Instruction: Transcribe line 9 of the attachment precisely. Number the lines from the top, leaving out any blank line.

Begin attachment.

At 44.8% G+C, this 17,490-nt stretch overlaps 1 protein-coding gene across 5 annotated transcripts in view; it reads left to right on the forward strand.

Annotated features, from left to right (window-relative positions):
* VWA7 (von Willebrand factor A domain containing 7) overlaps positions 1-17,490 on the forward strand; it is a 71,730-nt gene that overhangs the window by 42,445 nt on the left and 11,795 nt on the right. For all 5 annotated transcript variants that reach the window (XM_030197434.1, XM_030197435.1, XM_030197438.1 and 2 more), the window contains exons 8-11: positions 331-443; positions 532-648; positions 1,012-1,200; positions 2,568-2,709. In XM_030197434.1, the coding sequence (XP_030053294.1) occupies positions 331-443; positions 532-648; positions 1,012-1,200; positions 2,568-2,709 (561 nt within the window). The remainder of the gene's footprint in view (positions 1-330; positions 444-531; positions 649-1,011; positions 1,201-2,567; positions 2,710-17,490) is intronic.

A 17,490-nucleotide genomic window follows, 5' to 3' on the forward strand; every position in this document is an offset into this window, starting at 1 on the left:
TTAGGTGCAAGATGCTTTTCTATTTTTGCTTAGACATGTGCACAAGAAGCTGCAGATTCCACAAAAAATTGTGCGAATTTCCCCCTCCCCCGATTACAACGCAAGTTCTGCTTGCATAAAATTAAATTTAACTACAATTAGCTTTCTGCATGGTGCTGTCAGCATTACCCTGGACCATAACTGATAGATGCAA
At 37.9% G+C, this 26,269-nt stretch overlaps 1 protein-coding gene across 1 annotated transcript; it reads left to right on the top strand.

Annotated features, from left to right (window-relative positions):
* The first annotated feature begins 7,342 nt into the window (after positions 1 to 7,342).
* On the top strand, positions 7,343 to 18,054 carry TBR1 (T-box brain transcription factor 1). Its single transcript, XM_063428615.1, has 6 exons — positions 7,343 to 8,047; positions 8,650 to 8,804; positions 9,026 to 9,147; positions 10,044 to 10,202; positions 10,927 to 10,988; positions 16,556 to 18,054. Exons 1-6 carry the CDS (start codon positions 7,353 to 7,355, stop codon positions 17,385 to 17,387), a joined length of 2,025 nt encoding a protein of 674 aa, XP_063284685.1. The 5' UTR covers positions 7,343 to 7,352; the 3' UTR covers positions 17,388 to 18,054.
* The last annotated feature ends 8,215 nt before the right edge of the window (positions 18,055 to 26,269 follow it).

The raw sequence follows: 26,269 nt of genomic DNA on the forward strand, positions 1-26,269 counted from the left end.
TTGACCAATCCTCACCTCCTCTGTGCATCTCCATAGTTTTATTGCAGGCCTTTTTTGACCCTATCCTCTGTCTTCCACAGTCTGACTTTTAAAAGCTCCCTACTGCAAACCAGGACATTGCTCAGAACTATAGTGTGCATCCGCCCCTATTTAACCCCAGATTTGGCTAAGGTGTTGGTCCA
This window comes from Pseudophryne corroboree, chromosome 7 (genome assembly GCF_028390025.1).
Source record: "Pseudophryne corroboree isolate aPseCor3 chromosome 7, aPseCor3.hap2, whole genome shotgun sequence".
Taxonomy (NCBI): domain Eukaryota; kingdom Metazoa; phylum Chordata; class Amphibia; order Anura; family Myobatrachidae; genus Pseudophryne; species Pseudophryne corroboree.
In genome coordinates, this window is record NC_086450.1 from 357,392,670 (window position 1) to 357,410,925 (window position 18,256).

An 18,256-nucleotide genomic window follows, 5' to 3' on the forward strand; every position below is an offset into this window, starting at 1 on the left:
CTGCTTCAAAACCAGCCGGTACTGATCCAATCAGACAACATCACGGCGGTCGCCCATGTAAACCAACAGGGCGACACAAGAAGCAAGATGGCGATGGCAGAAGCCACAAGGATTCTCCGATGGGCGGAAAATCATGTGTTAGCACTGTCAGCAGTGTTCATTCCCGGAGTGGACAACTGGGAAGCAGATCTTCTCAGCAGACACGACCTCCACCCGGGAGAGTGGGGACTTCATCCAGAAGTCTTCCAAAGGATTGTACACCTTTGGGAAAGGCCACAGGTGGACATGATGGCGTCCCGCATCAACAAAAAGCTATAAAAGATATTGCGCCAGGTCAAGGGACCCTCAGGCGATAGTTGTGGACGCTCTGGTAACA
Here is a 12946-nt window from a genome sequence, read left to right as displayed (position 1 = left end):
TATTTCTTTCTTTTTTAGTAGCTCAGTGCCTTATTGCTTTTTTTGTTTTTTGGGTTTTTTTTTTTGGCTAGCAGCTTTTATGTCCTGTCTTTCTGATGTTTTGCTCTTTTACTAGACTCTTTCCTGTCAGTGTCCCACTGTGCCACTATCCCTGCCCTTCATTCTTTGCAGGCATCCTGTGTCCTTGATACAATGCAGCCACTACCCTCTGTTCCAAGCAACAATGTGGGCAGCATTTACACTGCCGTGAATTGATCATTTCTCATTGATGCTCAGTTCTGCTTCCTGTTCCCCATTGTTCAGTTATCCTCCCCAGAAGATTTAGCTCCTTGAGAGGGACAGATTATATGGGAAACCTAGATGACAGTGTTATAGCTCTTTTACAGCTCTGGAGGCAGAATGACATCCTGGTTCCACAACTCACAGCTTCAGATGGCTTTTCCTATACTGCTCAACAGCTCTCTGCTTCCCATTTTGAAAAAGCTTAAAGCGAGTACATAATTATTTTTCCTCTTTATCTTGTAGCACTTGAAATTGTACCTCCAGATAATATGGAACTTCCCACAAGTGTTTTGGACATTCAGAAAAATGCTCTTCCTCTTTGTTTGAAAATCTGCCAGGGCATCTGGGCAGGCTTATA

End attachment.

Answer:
* On the top strand, positions 7,343 to 18,054 carry TBR1 (T-box brain transcription factor 1). Its single transcript, XM_063428615.1, has 6 exons — positions 7,343 to 8,047; positions 8,650 to 8,804; positions 9,026 to 9,147; positions 10,044 to 10,202; positions 10,927 to 10,988; positions 16,556 to 18,054. Exons 1-6 carry the CDS (start codon positions 7,353 to 7,355, stop codon positions 17,385 to 17,387), a joined length of 2,025 nt encoding a protein of 674 aa, XP_063284685.1. The 5' UTR covers positions 7,343 to 7,352; the 3' UTR covers positions 17,388 to 18,054.